The epidemic of traffic fatalities in the US numbers more than 35,000 each year. That’s more than 35,000 friends, family members and loved ones who die in accidents and other traffic-related occurrences, according to the National Highway Traffic Safety Administration.
With the vast majority (90%+) of accidents caused by human error, it is obvious why there is a keen interest by road operators and policy makers to address the issue. The mandate is plain and simple – we need bold and aggressive strategies to make our roads and highways safer.
As traffic technology moves forward, however, what should Americans expect? Is emerging technology truly safe, and how will it affect our lives?
To start, let’s look at where the industry is headed.
NHTSA has begun its formal rulemaking process for mandating connectivity in 100 percent of all new passenger cars by 2023 – a rule more than 15 years and $600 million in the making. NHTSA has also developed a draft policy for automated vehicles that lays the groundwork for safety and policy issues associated with these new vehicles.
The current focus is on self-driving cars that can completely remove the need for human intervention, and thus the potential for human error. Given the amount of attention and resources being poured into these technologies, a consumer-grade, fully autonomous vehicle will likely be available for purchase within the next five years. However, due to cost, policy and regulatory issues, adoption will probably not be widespread for another five to ten years after these initial vehicles hit the market.
We are, however, already seeing special use of fully autonomous vehicles in operation and the use of these vehicles by transit agencies and other organizations is expected to continue to grow over the coming years. Many of these will be eight- to 16-passenger shuttles that connect the first and last mile on transit systems, extending the reach of existing bus and rail service into neighborhoods.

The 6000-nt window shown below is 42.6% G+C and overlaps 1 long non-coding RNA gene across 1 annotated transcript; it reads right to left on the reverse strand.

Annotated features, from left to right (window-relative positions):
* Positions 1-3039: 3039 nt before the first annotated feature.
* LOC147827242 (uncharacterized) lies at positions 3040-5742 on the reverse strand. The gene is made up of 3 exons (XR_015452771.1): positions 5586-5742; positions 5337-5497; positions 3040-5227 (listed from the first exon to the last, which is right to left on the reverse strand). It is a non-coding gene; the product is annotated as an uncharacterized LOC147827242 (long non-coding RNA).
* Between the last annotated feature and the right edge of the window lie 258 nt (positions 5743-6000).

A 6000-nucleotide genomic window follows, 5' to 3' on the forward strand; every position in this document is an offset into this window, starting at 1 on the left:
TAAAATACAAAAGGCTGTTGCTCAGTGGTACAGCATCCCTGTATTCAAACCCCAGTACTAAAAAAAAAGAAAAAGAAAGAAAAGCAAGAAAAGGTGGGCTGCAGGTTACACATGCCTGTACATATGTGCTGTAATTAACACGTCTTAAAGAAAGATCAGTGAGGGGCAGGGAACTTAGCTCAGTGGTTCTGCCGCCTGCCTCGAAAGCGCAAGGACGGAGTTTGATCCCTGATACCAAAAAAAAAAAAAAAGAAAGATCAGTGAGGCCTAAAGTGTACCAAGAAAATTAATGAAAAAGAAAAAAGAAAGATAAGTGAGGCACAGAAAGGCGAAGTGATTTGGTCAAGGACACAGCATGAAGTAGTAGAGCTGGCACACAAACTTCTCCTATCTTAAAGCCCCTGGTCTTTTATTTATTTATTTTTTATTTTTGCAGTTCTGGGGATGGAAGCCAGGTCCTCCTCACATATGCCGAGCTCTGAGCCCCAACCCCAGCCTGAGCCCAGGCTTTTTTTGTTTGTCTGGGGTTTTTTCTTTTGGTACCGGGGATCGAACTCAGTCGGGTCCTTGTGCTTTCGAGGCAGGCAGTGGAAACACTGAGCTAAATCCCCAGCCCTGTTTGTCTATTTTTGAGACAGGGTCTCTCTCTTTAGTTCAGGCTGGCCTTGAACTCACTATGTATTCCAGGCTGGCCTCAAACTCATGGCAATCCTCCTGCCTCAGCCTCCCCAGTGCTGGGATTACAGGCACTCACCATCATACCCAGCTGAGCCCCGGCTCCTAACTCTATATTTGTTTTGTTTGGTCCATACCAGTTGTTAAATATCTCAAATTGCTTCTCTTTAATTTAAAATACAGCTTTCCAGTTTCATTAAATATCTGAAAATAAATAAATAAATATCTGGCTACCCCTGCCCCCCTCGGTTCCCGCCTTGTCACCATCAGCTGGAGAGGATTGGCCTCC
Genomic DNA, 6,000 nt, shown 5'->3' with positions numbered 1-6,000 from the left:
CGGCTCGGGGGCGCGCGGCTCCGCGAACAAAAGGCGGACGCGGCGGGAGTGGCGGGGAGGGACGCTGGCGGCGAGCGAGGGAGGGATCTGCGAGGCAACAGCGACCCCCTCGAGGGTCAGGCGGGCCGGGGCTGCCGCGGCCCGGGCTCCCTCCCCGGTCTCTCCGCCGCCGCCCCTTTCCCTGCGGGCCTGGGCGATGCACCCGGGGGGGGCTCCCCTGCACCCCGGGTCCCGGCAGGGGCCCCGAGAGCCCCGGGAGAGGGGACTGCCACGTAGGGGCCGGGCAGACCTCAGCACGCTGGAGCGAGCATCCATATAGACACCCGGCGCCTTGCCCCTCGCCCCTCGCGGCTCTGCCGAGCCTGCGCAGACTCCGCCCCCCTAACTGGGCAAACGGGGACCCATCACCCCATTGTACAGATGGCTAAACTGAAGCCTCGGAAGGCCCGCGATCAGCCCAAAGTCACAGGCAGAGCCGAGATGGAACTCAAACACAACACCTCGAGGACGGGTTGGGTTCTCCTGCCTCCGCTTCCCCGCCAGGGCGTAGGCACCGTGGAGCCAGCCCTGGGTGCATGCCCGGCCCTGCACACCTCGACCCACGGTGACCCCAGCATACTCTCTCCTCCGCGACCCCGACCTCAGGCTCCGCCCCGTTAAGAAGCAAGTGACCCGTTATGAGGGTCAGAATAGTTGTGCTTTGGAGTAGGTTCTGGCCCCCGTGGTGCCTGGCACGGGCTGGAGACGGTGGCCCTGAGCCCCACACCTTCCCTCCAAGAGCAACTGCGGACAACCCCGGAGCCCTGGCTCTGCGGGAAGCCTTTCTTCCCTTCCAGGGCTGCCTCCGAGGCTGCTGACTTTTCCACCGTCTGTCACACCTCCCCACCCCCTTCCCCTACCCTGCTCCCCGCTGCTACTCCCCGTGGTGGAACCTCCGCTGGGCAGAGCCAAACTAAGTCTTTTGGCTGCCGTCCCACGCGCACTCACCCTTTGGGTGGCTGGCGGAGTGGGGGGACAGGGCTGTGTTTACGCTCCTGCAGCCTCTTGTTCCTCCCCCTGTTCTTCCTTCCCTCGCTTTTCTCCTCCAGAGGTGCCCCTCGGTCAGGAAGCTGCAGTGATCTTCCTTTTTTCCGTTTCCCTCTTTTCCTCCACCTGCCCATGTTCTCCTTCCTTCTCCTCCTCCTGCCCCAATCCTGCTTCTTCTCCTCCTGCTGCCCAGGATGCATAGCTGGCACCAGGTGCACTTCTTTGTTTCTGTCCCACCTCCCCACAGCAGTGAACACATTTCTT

These vehicles also support specific developments, such as airports, college campuses and Town Center-type developments. These deployments may also include smaller vehicles operating in an on-demand mode on mixed-use road facilities where some of the policy, regulatory and insurance issues can be more closely controlled than in the general consumer market.
Impacts to Our Transportation System
Once widespread adoption takes place, automated vehicles have the potential to significantly reduce lane widths on our freeways and roads – we may not need 12-foot-wide lanes if vehicles can track in perfect lines.
The resulting increased efficiency of road pavement width could mean that a current two-lane roadway could be restriped to three, three lanes to four, and so on, increasing the number of lanes on a road without increasing the footprint of the road.
Similarly, the space between vehicles can be reduced, increasing lane capacity. Without a person behind the wheel, vehicles could operate safely at significantly higher speeds. The overall impact? By using our existing road network more efficiently, we will simply need to maintain the network instead of constantly expanding it.
Other impacts, such as parking and vehicle miles traveled, are going to be a function of vehicle ownership, which is still uncertain territory. Many people think no one will own automated vehicles, but users will share rides and vehicles, sparking “Mobility as a Service” on a grand scale. In this scenario, there are minimal needs for parking garages in urban areas, higher vehicle occupancy rates and other potential benefits.
However, if vehicle ownership doesn’t change because of automated vehicles, we have what the industry calls “zero occupant vehicles,” meaning our cars will drive us to work and then drive home, waiting in our garages to be called into service and pick us up. Cars would potentially be doubling the number of trips, and miles, they were taking previously.
Read Paradigm Shifts and Improved Safety - What Americans Should Expect from Automated Vehicles - Part 2, covering impacts on jobs and safety.
Greg Krueger, PE, is Program Director for Emerging Technologies in Transportation and Associate VP for HNTB Corporation, and Chairman of the Committee on Intelligent Transportation Systems of the Transportation Research Board.